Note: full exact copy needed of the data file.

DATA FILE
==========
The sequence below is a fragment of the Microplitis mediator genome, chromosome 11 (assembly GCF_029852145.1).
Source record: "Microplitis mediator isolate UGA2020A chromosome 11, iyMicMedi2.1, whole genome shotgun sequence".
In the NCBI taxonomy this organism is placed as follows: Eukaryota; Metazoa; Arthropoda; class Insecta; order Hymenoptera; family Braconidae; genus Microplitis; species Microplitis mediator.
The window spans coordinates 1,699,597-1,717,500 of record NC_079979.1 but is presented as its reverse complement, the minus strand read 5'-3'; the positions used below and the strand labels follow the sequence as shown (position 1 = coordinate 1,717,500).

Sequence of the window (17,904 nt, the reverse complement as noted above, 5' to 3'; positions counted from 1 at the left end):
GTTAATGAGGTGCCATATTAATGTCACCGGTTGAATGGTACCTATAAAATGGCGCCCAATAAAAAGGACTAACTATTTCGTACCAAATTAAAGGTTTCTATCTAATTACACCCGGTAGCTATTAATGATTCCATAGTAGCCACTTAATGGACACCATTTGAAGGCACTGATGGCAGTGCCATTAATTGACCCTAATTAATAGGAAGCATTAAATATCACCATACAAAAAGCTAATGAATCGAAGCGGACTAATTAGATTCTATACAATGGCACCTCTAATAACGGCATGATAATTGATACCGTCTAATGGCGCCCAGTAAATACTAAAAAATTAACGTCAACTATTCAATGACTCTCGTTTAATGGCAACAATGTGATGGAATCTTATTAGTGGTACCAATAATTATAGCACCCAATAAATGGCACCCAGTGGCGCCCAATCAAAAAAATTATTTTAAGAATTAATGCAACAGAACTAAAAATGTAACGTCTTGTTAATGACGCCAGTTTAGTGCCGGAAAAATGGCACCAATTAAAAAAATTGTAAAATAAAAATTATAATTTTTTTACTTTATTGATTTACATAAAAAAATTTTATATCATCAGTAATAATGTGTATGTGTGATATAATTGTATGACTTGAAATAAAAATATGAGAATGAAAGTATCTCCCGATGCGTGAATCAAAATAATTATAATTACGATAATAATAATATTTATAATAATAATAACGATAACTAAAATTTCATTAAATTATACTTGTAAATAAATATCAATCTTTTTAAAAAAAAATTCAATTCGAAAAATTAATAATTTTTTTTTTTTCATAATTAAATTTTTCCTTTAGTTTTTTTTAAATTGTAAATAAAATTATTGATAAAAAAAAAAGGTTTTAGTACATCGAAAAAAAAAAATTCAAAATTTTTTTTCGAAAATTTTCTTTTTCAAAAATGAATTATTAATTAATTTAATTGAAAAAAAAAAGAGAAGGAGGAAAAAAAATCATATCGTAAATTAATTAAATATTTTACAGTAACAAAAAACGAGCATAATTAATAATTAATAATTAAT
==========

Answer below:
The sequence below is a fragment of the Microplitis mediator genome, chromosome 11 (assembly GCF_029852145.1).
Source record: "Microplitis mediator isolate UGA2020A chromosome 11, iyMicMedi2.1, whole genome shotgun sequence".
In the NCBI taxonomy this organism is placed as follows: Eukaryota; Metazoa; Arthropoda; class Insecta; order Hymenoptera; family Braconidae; genus Microplitis; species Microplitis mediator.
The window spans coordinates 1,699,597-1,717,500 of record NC_079979.1 but is presented as its reverse complement, the minus strand read 5'-3'; the positions used below and the strand labels follow the sequence as shown (position 1 = coordinate 1,717,500).

Sequence of the window (17,904 nt, the reverse complement as noted above, 5' to 3'; positions counted from 1 at the left end):
GTTAATGAGGTGCCATATTAATGTCACCGGTTGAATGGTACCTATAAAATGGCGCCCAATAAAAAGGACTAACTATTTCGTACCAAATTAAAGGTTTCTATCTAATTACACCCGGTAGCTATTAATGATTCCATAGTAGCCACTTAATGGACACCATTTGAAGGCACTGATGGCAGTGCCATTAATTGACCCTAATTAATAGGAAGCATTAAATATCACCATACAAAAAGCTAATGAATCGAAGCGGACTAATTAGATTCTATACAATGGCACCTCTAATAACGGCATGATAATTGATACCGTCTAATGGCGCCCAGTAAATACTAAAAAATTAACGTCAACTATTCAATGACTCTCGTTTAATGGCAACAATGTGATGGAATCTTATTAGTGGTACCAATAATTATAGCACCCAATAAATGGCACCCAGTGGCGCCCAATCAAAAAAATTATTTTAAGAATTAATGCAACAGAACTAAAAATGTAACGTCTTGTTAATGACGCCAGTTTAGTGCCGGAAAAATGGCACCAATTAAAAAAATTGTAAAATAAAAATTATAATTTTTTTACTTTATTGATTTACATAAAAAAATTTTATATCATCAGTAATAATGTGTATGTGTGATATAATTGTATGACTTGAAATAAAAATATGAGAATGAAAGTATCTCCCGATGCGTGAATCAAAATAATTATAATTACGATAATAATAATATTTATAATAATAATAACGATAACTAAAATTTCATTAAATTATACTTGTAAATAAATATCAATCTTTTTAAAAAAAAATTCAATTCGAAAAATTAATAATTTTTTTTTTTTCATAATTAAATTTTTCCTTTAGTTTTTTTTAAATTGTAAATAAAATTATTGATAAAAAAAAAAGGTTTTAGTACATCGAAAAAAAAAAATTCAAAATTTTTTTTCGAAAATTTTCTTTTTCAAAAATGAATTATTAATTAATTTAATTGAAAAAAAAAAGAGAAGGAGGAAAAAAAATCATATCGTAAATTAATTAAATATTTTACAGTAACAAAAAACGAGCATAATTAATAATTAATAATTAAT